Ukraine security and defence council's chief Danylyuk unexpectedly resigns

Ukraine security and defence council's chief Danylyuk unexpectedly resigns
Ukraine security and defence council's chief Danylyuk unexpectedly resigns
By bne IntelliNews September 27, 2019

Recently appointed secretary of the Ukrainian National Security and Defence Council (NSDC) Oleksandr Danylyuk submitted his resignation letter to Ukrainian president Volodymyr Zelenskiy, the presidential office said on September 27.

"A corresponding statement of resignation was made by Danylyuk addressed to Ukrainian President before the start of Volodymyr Zelenskiy’s working visit to the United States to attend the 74th session of the UN General Assembly," the presidential office said in a statement. "The President will consider it after his return to Kyiv."

A candidate for Prime Minister, in May Zelenskiy eventually appointed Danylyuk as secretary of the NSDC. Before Zelenskiy's victory, the former finance Minister was one of Zelenskiy's principal advisers.

On May 22, Danylyuk said that his vision on the NSDC's activity is being discussed with Zelenskiy. "I see it a little bit broader than it has been in recent years," he said, adding that he sees the NSDC as "the centre of stability" in the country.

On September 27, Danylyuk confirmed reports of his resignation. "I'll continue working pending the president's decision," he wrote on his Facebook page.

Meanwhile, the Novoe Vremya magazine reported the same day that resigns due to a conflict with head of the presidential staff Andriy Bohdan, a close associate of Zelenskiy and Ukrainian oligarch Ihor Kolomoisky. Among another reasons, alleged Danylyuk’s opposition to possible compensation to Kolomoisky for the 2016 nationalisation of the nation's largest lender PrivatBank.

The businessman returned to Ukraine on May 16 from Israel, ending a self-imposed exile that began in June 2017. On May 12, the other former co-owner of PrivatBank, Bogolyubov, also returned to Ukraine from Israel.

Earlier this year, Ukraine’s supreme court overturned the ruling by lower courts to de-nationalise the bank and return it to its former owners. Moreover, the NBU threatened to immediately renationalise Privatbank should it be returned to its former owners.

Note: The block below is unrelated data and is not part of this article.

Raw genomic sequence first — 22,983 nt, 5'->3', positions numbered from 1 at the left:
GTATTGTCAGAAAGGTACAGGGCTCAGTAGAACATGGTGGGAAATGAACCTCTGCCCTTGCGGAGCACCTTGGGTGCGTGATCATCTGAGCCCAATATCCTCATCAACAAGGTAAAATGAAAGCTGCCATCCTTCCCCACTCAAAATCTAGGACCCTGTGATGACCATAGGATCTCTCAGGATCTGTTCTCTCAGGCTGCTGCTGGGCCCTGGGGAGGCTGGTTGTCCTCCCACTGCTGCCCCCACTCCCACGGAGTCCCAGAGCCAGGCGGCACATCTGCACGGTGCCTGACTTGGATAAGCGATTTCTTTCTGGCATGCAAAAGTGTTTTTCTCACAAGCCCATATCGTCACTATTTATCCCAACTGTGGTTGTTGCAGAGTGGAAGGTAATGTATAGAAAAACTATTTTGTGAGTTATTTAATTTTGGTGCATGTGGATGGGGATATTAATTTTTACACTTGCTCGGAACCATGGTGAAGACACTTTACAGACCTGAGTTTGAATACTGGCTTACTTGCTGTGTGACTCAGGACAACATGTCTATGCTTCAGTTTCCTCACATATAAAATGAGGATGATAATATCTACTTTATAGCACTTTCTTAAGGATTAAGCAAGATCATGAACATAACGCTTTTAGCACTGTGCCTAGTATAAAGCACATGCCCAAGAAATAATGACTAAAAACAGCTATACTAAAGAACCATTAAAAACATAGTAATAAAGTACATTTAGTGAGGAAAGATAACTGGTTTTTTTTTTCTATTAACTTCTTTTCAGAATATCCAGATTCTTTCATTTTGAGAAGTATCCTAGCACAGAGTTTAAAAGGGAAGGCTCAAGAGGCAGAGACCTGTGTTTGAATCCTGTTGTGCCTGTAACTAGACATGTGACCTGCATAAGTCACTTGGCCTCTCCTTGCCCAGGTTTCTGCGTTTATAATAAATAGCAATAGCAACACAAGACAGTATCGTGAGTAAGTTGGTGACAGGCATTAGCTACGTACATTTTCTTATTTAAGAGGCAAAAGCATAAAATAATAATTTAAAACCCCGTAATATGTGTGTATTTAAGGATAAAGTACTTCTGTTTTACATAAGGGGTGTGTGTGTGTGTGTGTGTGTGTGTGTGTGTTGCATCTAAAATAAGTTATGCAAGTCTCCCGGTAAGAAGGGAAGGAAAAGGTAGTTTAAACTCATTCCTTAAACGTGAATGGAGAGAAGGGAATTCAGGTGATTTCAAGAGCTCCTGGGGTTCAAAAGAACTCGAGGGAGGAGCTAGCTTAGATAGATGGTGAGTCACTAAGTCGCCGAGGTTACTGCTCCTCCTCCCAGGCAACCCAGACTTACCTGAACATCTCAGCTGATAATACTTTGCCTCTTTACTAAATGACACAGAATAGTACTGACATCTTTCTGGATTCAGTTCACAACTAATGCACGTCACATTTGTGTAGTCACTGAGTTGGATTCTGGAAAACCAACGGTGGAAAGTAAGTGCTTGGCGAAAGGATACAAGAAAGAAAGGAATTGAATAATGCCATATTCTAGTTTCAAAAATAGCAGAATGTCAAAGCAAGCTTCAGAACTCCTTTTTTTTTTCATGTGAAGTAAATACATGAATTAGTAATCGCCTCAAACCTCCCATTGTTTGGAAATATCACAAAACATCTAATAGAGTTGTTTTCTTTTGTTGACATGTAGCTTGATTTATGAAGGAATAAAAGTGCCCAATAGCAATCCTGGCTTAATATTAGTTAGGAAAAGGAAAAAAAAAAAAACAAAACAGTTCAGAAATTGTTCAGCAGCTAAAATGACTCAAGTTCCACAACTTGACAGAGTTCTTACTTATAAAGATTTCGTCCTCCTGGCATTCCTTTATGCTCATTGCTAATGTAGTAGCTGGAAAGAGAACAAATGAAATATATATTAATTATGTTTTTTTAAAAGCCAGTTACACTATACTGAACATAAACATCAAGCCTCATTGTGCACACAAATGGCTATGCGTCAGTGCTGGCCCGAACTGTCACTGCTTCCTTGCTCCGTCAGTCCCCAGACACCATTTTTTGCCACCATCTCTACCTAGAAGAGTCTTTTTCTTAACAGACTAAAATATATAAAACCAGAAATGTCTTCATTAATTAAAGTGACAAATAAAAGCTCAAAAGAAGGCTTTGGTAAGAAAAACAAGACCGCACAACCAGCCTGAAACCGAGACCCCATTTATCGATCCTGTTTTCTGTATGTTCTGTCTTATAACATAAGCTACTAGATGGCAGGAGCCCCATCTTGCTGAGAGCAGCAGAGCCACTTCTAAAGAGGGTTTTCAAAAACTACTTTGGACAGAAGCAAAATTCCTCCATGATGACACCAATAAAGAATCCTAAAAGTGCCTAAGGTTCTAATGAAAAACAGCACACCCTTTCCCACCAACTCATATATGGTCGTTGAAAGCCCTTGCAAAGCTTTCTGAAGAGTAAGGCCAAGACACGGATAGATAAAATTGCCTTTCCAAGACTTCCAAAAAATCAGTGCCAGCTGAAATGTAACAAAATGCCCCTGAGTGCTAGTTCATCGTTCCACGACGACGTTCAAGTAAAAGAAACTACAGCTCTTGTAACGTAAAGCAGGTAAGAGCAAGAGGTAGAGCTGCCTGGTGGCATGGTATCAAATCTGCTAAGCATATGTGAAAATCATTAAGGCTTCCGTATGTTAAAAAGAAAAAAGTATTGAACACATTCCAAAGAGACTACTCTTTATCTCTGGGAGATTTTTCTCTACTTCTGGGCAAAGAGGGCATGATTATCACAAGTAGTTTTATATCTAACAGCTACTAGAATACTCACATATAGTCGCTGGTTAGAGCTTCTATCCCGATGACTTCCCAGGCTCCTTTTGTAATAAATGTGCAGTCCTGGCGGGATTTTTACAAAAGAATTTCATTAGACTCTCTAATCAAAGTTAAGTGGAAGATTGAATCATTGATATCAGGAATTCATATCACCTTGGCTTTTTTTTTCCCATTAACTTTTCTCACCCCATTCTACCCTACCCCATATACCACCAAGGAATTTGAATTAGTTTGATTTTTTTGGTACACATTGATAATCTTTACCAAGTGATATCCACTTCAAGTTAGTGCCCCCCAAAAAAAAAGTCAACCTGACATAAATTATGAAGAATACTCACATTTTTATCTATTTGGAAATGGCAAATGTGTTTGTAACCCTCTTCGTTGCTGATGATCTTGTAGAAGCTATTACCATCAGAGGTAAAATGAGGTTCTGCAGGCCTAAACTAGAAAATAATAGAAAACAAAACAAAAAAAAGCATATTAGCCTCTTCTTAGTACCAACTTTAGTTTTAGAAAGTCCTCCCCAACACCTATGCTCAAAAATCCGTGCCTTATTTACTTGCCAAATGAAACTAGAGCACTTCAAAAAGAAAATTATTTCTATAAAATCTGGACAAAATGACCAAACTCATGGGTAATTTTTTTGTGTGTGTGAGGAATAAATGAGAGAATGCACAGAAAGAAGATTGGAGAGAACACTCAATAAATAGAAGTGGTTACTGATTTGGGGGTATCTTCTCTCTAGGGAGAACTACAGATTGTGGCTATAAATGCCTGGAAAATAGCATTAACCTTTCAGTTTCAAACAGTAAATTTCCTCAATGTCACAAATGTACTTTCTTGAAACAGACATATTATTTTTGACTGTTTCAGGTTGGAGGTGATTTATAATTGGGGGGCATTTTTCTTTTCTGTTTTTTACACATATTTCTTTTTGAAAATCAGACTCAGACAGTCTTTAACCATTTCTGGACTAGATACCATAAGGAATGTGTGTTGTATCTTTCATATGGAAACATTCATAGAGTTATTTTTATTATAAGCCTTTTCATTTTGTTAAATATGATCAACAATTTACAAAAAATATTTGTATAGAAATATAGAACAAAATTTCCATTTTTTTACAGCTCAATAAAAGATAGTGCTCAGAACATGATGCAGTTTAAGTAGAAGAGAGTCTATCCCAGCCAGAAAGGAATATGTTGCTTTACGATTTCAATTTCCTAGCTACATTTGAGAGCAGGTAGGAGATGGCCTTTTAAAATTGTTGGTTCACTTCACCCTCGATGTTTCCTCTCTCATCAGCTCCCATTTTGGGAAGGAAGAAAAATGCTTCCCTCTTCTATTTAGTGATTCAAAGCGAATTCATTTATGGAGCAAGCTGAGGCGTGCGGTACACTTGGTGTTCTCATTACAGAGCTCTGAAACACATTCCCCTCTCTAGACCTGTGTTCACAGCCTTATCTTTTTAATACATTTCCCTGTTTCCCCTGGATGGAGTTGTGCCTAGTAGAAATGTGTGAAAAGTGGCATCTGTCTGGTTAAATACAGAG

Former NBU governor Valeriya Gontareva, who ordered the nationalisation of Privatbank in December 2016, called the court decisions “entirely corrupt” and she and her family have suffered a string of attacks in the last few months. Gontareva’s house was burnt down in an arson attack on September 16 that she claimed was Kolomoisky acting out of revenge. The National Bank of Ukraine (NBU) later issued a statement calling to “stop terror” against the bank and its former staff.

On April 8, Kolomoisky said that he is going to seek $2bn of compensation from the nation's government. "I don't need [to get back] PrivatBank. But there was $2bn in capital there. Let them [the Ukrainian government] return it to me and there will be no problems," Kolomoisky said in an interview with the Ekonomichna Pravda online outlet.

In June 2018, Ukraine's parliament. the Verkhovna Rada, sacked the well-regarded Danylyuk from the post of finance minister following his bitter conflict with Prime Minister Volodymyr Groysman.

The move followed Groysman's official request to the parliament urging the legislature to dismiss Danylyuk. The premier was upset by a letter sent recently by Danylyuk to the G7 ambassadors in Kyiv, in which the latter disclosed details of his conflict with the PM.

The uncertainty surrounding Zelenskiy relationship with Kolomoisky is also believed to be a factor that prevented the International Monetary Fund (IMF) from agreeing on a new deal with the government. The IMF team has just spent a week in Kyiv negotiating with the authorities, but it is holding back on reaching an agreement until Zelenskiy makes a clear statement about the future of Privatbank, according to reports.